When Kimberley A. Minkel was appointed executive director of the Niagara Frontier Transportation Authority nearly two years ago, the agency was facing numerous challenges. Minkel sat down with The Buffalo News’ Brian Meyer to talk about a number of transit issues. Here is a summary of some points in an interview that is part of the weekly “In Focus” series. Watch the full six-minute interview at www.buffalonews.com/video.
Meyer: It was just under a year ago when then-acting [NFTA Board] Chairman [Henry M.] Sloma talked about how the public transit system had “grown and grown.” He said it’s really important to align the public transit system with the financial structure. Where are you on that mission?
Minkel: We made a number of changes earlier this year. We went out with a fare increase, and we did cut some service. We cut some of the routes that were less productive. In total, the cuts to our system were much less than they would have been had we not done a fare increase. We see our mission as providing transportation to the community. There was a Brookings study that had been released late this summer that actually ranks the system 11th in the nation for connecting people to jobs. We provide 87 percent coverage to the workplace. In other words, we’re getting people to work, and that’s something we’re very proud of.
Meyer: Given the financial realities, including state funding – we all know the problems in Albany, and we all know the NFTA relies on state funding in many respects – is it realistic to think that this coverage is going to be as expansive in the future?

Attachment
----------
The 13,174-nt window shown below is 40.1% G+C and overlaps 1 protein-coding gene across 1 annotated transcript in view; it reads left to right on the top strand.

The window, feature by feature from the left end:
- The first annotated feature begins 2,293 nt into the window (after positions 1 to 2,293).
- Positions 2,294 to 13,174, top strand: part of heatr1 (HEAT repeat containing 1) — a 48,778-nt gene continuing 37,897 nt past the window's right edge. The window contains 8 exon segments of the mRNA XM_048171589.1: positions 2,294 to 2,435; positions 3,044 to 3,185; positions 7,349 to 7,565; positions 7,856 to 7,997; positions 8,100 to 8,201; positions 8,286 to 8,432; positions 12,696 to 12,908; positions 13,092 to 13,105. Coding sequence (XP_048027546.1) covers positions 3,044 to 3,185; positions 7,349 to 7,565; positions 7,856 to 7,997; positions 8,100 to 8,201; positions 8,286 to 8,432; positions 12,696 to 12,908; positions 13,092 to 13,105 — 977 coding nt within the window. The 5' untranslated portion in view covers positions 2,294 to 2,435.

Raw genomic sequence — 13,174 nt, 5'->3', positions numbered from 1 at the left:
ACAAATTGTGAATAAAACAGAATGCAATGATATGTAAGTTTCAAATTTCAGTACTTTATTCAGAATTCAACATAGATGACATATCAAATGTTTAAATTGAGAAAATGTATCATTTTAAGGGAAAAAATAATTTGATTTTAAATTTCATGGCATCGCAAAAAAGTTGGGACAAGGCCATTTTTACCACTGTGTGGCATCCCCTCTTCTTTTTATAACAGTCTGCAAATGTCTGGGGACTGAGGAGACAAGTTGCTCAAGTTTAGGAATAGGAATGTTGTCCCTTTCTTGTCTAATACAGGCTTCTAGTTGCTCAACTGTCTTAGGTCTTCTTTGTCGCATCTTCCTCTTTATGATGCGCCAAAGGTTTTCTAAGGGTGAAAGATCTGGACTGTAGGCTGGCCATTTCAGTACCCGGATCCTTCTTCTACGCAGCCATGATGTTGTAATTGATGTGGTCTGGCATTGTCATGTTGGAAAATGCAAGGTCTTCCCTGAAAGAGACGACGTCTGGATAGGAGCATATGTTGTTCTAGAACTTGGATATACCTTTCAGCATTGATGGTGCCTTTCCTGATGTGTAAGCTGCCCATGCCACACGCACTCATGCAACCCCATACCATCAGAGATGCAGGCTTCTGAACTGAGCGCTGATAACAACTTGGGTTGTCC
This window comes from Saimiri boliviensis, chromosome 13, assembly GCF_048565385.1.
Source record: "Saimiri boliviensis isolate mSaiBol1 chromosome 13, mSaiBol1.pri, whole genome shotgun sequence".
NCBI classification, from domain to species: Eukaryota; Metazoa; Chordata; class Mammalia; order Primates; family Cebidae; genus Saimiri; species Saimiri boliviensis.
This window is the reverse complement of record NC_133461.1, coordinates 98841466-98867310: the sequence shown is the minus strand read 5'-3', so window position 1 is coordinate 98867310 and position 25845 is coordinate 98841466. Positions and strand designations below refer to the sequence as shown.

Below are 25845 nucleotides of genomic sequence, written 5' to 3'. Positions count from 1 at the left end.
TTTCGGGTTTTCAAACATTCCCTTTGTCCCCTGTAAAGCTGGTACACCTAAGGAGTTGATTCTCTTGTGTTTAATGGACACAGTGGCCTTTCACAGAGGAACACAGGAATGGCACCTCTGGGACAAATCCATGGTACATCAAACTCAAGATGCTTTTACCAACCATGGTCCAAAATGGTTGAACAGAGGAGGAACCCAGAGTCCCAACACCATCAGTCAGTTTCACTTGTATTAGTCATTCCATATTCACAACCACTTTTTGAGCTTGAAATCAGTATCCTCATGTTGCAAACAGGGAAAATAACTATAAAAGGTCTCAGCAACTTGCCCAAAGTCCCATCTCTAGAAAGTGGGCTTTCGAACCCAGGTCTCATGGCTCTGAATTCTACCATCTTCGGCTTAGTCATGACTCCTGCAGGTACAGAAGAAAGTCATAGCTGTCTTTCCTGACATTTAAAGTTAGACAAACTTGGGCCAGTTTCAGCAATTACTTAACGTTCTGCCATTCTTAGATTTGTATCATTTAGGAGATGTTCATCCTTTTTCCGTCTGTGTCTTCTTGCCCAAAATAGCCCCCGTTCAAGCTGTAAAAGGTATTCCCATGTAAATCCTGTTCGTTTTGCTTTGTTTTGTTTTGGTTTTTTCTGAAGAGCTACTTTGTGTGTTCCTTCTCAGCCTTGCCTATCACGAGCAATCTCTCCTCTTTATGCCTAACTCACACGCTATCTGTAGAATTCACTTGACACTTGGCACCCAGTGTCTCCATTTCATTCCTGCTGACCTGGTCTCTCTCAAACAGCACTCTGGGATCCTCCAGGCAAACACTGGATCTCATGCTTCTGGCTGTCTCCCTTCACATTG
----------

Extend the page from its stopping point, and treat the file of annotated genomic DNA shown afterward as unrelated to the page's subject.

Minkel: A lot depends on the state of the economy. You’re right. Only 25 percent of the fares that we collect pay for the service. We rely on outside assistance – federal, state, local assistance. So the service we provide is really going to be contingent upon that assistance we receive into the future. We’ll continue to monitor and try to right-size and adjust service to where people are living. With the advent of urban sprawl, it makes it a constant challenge for the NFTA.
Meyer: The NFTA is still a major landlord on the waterfront – nearly 400 acres in the outer harbor. There are two proposals to transfer that land. A delay occurred. Congressman [Brian] Higgins was critical of that delay. When will a decision be made on transferring that land?
Minkel: We’re asking for proposals at the end of December. We have a process that we have to follow under the public authorities law ... We’ll review those [proposals] and make a decision. Sometime in January or February, we’ll bring it to the board.
Meyer: The city and the Erie Canal Harbor [Development Corp.] are interested ... You’re looking for more details from those entities.
Minkel: Correct. It’s always been our decision to maintain public access. We’re interested in the public process going forward – how the two agencies would engage the public for the future use of that site.